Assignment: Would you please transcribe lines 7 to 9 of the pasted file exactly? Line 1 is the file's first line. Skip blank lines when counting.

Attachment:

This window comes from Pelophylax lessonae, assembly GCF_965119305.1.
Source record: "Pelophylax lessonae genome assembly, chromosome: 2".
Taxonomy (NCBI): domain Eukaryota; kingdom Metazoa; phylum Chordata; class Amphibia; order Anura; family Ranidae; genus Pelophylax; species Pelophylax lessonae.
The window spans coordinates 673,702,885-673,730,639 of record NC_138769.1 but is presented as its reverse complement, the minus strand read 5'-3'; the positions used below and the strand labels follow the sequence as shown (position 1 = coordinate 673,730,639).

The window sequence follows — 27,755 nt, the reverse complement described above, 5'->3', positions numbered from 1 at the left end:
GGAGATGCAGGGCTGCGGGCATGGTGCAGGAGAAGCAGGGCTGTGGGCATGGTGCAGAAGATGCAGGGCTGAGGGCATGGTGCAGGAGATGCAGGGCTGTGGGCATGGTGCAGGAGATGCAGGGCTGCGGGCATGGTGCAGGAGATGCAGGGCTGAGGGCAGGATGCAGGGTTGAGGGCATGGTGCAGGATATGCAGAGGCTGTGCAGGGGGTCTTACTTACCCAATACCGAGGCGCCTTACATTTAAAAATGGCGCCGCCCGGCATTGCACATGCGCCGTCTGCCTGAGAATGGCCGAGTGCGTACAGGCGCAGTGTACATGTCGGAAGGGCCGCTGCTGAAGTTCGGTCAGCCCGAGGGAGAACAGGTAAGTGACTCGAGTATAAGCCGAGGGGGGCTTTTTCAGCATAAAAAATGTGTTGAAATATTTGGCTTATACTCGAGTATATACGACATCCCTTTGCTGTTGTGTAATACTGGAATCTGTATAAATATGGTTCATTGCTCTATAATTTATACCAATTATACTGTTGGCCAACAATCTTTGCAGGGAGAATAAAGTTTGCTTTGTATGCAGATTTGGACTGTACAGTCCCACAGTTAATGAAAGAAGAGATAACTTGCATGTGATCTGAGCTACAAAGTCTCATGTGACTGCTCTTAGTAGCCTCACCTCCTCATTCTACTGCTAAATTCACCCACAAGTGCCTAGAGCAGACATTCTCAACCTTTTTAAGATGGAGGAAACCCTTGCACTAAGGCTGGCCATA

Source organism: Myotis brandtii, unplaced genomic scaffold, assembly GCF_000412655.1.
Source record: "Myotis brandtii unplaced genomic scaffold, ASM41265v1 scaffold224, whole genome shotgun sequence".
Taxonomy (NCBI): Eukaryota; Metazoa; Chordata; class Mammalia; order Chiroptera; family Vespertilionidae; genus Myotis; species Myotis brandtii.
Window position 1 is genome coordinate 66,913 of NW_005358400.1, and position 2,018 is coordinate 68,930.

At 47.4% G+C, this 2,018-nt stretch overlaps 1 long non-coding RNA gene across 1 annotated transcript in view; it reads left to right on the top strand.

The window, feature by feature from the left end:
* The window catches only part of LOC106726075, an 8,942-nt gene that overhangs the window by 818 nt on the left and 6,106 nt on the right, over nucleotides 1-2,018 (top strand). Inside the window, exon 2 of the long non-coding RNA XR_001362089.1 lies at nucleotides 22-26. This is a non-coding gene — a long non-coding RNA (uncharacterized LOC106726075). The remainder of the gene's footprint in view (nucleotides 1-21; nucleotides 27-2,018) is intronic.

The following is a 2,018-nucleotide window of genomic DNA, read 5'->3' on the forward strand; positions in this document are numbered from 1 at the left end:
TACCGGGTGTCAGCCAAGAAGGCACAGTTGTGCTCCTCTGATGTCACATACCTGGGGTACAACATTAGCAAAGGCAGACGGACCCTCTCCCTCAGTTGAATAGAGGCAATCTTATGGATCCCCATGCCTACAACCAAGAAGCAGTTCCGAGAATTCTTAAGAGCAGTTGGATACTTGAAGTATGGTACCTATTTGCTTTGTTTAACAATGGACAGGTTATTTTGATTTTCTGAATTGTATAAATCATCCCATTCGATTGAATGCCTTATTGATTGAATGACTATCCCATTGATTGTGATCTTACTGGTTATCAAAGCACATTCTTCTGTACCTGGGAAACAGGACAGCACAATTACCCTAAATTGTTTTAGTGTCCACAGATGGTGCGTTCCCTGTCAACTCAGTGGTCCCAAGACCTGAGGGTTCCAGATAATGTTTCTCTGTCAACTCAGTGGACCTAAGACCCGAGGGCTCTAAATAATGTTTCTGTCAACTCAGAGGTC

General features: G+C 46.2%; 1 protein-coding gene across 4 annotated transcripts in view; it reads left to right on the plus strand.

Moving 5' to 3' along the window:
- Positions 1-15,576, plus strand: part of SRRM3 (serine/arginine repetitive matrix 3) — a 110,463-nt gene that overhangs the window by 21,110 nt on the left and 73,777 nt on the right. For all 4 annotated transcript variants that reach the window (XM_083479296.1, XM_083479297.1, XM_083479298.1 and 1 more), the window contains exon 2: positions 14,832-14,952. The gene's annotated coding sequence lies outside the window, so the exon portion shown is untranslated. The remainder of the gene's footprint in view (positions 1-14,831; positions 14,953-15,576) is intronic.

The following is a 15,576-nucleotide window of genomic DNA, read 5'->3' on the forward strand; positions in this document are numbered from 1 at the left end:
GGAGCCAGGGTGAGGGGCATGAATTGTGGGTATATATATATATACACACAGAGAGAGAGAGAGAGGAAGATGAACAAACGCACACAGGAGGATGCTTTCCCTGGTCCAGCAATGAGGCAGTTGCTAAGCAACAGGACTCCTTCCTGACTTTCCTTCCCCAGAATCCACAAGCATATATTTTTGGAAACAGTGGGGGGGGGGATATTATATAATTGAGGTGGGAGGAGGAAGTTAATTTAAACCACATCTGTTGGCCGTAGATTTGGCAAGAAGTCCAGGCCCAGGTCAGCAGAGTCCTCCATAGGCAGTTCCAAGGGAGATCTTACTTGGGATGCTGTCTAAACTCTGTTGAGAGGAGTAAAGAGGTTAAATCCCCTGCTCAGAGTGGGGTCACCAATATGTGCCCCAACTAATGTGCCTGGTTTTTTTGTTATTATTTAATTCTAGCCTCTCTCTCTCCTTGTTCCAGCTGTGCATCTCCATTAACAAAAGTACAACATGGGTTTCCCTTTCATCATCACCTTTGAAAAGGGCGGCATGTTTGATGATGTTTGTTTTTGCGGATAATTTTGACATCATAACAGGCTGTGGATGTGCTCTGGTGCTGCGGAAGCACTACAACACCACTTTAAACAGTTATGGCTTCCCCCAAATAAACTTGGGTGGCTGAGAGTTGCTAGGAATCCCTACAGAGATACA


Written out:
Source organism: Myotis brandtii, unplaced genomic scaffold, assembly GCF_000412655.1.
Source record: "Myotis brandtii unplaced genomic scaffold, ASM41265v1 scaffold224, whole genome shotgun sequence".
Taxonomy (NCBI): Eukaryota; Metazoa; Chordata; class Mammalia; order Chiroptera; family Vespertilionidae; genus Myotis; species Myotis brandtii.